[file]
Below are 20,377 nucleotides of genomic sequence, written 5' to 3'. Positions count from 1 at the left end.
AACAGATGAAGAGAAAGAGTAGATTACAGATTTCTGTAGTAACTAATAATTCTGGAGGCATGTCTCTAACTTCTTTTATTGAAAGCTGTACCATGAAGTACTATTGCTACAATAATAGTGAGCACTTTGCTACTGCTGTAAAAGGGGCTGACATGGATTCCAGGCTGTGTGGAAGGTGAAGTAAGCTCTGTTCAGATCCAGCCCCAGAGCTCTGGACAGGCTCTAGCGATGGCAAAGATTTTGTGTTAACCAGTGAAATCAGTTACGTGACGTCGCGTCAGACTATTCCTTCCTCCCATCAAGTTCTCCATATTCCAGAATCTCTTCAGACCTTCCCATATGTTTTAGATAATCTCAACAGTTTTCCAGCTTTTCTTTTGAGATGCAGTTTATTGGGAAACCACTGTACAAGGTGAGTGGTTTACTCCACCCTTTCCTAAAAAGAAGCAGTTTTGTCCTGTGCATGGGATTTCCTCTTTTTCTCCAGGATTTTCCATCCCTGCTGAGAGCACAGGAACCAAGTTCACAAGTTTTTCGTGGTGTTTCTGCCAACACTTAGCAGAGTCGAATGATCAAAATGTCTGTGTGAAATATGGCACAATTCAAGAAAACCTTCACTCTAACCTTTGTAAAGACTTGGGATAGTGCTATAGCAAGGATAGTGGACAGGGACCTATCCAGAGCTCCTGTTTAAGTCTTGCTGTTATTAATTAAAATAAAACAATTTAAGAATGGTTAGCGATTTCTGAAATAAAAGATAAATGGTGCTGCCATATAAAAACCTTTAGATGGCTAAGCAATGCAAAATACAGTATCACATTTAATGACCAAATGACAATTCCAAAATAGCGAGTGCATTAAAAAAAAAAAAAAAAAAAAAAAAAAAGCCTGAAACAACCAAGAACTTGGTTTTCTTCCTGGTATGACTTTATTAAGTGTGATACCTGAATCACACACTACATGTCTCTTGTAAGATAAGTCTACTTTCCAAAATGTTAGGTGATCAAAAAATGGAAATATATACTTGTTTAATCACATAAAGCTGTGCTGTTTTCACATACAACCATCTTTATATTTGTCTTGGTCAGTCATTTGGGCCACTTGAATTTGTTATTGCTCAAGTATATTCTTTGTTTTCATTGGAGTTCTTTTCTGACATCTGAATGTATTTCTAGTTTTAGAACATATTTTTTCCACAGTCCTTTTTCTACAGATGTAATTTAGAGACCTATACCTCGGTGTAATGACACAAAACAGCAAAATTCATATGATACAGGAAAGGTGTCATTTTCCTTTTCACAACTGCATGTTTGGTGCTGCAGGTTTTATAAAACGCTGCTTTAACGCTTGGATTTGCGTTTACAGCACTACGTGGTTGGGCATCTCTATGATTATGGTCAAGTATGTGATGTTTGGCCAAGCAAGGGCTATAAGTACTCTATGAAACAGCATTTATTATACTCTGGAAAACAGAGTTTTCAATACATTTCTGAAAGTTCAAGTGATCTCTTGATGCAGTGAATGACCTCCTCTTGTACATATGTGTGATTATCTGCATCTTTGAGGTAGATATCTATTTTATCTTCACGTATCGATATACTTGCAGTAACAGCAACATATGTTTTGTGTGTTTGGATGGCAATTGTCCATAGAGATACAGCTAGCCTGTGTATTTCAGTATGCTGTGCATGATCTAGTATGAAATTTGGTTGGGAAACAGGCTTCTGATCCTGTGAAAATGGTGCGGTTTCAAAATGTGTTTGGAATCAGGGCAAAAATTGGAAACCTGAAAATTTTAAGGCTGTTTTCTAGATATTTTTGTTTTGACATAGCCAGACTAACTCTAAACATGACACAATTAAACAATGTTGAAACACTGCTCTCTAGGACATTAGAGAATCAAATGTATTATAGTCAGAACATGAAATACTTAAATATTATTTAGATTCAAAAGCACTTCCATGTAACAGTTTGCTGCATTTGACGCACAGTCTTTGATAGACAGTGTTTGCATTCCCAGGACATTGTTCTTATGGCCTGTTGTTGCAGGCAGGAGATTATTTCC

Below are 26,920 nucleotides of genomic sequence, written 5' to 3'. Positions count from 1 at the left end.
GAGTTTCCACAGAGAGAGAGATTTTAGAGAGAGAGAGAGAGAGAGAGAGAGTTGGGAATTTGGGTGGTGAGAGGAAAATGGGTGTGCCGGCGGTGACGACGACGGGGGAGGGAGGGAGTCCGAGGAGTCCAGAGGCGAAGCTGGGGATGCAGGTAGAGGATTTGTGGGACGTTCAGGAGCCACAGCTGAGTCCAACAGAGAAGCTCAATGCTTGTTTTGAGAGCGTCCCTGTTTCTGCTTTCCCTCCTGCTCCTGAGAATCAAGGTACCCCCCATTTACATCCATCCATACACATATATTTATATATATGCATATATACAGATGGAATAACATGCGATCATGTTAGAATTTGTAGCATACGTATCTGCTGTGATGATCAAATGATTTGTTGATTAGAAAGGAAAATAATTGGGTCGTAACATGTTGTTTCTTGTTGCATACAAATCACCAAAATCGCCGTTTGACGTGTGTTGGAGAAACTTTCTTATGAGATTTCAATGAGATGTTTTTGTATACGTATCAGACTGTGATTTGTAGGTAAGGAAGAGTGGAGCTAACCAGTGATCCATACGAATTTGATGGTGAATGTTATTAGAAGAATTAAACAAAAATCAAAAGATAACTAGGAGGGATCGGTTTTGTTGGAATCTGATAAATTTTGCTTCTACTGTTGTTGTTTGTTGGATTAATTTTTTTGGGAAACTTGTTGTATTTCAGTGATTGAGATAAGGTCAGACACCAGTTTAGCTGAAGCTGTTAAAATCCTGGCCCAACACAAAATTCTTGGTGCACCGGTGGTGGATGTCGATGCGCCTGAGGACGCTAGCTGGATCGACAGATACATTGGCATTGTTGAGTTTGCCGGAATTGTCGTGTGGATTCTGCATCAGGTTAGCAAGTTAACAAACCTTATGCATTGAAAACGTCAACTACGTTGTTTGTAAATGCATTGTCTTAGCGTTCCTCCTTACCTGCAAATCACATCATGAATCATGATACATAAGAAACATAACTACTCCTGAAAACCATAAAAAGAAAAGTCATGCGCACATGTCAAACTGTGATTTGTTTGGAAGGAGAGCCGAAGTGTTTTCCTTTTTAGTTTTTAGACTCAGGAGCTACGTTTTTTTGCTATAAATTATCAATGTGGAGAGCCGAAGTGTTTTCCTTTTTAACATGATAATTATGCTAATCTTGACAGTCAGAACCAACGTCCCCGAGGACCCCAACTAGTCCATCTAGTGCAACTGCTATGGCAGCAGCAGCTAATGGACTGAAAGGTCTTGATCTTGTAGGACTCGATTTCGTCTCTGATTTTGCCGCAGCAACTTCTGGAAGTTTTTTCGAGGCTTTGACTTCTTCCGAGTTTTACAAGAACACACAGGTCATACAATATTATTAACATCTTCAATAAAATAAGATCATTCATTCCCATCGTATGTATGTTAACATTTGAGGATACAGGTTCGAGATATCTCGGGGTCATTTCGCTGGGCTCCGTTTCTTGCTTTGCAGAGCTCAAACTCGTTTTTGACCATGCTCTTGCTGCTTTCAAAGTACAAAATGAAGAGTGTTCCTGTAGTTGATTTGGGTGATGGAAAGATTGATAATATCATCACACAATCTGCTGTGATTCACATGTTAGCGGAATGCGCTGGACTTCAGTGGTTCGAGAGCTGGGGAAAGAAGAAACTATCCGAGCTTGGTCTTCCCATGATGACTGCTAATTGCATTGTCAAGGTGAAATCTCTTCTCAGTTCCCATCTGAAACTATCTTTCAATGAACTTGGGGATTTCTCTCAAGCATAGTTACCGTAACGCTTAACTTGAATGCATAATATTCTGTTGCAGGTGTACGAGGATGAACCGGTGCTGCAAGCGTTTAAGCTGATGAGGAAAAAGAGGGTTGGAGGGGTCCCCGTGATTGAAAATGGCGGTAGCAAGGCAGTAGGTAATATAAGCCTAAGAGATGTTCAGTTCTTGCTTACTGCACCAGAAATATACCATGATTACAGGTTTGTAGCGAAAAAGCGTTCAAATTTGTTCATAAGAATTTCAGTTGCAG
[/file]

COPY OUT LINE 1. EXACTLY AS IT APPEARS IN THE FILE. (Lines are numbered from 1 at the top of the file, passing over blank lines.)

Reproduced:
Below are 20,377 nucleotides of genomic sequence, written 5' to 3'. Positions count from 1 at the left end.